Tunisia’s opposition suspends talks with the government

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Tunisia’s opposition Salvation Front suspended on Wednesday national dialogue talks with the government amid mass demonstrations calling for the Islamist-led cabinet to resign, Al Arabiya television reported, quoting sources.

In a televised address Prime Minister Ali Laarayedh criticized the opposition demonstration as seeking to sabotage the national dialogue, which he said the government remains committed to.

“We call on all parties to work on reaching compromise,” Laarayedh said, urging the constituent assembly to speed up drafting a new constitution for the country.

Hundreds of opposition activists protested in central Tunis on Wednesday demanding the resignation the government coalition led by the Islamist Ennahda party.

The protesters gathered on central Habib Bourguiba Avenue, waving Tunisian flags and shouting slogans such as: “The people want the fall of the regime,” “Get out” and “Government of traitors, resign!,” AFP reported.

The demonstration took place amid a heavy security presence, with armored vehicles and anti-riot police deployed along the central Tunis boulevard, which was the epicenter of the January 2011 revolution that ousted former dictator Zine El Abidine Ben Ali.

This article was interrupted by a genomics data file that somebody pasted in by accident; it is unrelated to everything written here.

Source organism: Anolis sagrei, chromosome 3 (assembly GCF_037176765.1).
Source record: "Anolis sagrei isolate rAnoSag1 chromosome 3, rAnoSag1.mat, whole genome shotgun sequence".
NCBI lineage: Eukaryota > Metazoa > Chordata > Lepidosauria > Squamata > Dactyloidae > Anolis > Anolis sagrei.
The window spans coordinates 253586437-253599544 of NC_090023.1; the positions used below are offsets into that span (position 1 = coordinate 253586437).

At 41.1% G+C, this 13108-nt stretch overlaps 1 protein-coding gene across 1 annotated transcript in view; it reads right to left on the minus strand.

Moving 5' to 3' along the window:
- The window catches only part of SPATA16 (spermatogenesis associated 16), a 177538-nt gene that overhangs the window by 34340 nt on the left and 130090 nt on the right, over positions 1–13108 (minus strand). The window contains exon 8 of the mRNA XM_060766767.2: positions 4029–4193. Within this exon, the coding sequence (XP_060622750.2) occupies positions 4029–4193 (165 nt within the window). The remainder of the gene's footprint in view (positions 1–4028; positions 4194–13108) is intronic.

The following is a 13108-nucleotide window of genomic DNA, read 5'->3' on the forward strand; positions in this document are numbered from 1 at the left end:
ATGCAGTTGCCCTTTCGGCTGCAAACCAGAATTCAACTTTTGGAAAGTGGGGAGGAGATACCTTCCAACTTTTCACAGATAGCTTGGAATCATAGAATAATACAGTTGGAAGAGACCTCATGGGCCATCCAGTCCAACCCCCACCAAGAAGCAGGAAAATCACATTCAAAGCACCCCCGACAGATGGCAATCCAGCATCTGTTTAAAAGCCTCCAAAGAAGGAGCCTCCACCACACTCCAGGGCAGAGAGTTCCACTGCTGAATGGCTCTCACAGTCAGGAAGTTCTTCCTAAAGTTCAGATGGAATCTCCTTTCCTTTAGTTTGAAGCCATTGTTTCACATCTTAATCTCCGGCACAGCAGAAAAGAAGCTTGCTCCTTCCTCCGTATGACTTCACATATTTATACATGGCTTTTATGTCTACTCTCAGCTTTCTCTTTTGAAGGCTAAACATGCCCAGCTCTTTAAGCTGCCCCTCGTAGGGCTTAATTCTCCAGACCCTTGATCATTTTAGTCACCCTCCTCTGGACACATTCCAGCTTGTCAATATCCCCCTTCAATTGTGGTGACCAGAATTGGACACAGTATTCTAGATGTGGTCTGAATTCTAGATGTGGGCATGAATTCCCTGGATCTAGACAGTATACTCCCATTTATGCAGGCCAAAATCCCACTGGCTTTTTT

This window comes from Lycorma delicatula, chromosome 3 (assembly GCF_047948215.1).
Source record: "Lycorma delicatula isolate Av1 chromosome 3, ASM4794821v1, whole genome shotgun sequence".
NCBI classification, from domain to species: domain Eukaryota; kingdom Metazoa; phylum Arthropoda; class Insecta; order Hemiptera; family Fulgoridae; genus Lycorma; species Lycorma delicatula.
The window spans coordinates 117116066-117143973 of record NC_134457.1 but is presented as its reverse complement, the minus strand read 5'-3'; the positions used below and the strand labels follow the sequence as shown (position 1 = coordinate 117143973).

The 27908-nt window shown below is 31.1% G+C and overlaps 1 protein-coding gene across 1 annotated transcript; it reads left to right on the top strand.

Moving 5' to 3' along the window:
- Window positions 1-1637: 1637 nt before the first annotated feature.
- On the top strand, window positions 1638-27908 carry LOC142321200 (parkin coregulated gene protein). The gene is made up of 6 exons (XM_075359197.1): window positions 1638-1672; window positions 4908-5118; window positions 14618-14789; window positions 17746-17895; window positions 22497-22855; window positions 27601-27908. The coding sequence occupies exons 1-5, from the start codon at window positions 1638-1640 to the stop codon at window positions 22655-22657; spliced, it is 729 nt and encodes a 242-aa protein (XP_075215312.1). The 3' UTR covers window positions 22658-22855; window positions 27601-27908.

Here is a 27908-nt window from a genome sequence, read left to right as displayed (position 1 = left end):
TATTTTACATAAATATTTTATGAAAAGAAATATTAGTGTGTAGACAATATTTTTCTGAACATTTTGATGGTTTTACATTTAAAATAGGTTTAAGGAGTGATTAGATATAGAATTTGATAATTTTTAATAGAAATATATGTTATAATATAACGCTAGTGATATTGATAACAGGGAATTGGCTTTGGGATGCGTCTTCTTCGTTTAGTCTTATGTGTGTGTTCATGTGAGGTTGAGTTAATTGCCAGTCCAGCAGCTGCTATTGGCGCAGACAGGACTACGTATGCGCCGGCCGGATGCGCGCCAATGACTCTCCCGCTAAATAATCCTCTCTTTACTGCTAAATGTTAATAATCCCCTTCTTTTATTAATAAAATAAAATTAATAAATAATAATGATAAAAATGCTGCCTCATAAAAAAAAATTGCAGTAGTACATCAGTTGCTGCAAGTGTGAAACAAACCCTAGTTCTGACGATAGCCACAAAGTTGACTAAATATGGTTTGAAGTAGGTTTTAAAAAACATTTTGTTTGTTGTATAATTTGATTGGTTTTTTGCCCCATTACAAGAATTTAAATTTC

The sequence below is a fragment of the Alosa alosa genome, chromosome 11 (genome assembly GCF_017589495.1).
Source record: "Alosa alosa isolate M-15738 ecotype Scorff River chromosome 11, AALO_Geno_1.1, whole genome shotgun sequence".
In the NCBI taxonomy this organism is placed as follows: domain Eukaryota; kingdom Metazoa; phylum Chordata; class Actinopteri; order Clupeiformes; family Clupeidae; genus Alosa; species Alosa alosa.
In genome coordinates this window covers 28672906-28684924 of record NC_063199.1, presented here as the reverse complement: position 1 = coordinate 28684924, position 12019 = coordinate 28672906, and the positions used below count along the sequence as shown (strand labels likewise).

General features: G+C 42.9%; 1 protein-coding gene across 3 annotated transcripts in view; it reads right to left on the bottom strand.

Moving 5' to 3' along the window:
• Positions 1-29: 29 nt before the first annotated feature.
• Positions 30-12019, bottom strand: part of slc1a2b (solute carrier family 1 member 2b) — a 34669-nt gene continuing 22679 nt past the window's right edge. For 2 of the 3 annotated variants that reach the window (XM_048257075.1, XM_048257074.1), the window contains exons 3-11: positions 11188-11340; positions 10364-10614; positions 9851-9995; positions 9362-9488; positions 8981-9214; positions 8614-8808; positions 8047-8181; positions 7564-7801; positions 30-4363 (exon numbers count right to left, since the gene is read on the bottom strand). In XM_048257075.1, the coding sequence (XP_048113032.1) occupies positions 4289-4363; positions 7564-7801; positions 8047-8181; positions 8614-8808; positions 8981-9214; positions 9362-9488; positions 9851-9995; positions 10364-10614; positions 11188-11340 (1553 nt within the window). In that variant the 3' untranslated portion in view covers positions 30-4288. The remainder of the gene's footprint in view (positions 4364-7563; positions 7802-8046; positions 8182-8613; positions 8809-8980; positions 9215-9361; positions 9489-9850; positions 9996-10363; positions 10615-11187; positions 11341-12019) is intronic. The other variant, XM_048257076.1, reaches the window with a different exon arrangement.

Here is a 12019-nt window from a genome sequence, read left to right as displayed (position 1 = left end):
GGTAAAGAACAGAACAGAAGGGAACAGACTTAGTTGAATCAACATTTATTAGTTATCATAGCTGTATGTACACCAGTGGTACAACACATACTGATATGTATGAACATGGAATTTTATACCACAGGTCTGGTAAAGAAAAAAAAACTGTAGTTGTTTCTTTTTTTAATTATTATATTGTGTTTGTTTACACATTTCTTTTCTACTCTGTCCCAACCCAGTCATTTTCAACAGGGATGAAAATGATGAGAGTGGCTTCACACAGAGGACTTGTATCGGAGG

A separate pro-government protest called for 0800 GMT by the League for the Protection of the Revolution had failed to materialize by midday.

Wednesday’s demonstration came just hours before the start of a planned national dialogue between the ruling Islamist party Ennahda and the opposition.

Mediators had hoped the talks would bring an end to the political paralysis gripping the country since the July killing of opposition MP Mohammad Brahmi and mark a crucial step in the country’s democratic transition.

Tunisian officials said they expect Larayedh to announce his commitment to resign ahead of the talks.

Larayedh has previously stated that he would step down only once a new constitution has been adopted, in line with the roadmap drawn up by mediators and agreed to earlier this month by his ruling Islamist party Ennahda.

According to a political roadmap drawn up by mediators, the national dialogue will lead within three weeks to the formation of a new caretaker cabinet of technocrats.

Negotiators will also have one month to adopt a new constitution, electoral laws and a timetable for fresh elections, key milestones in the democratic transition which has effectively been blocked by wrangling between the Islamists, their coalition allies and the opposition.

A senior member of Ennahda charged on Tuesday that the opposition was preparing to “destroy” the negotiations between the two sides by staging anti-government protests.

(With AFP)

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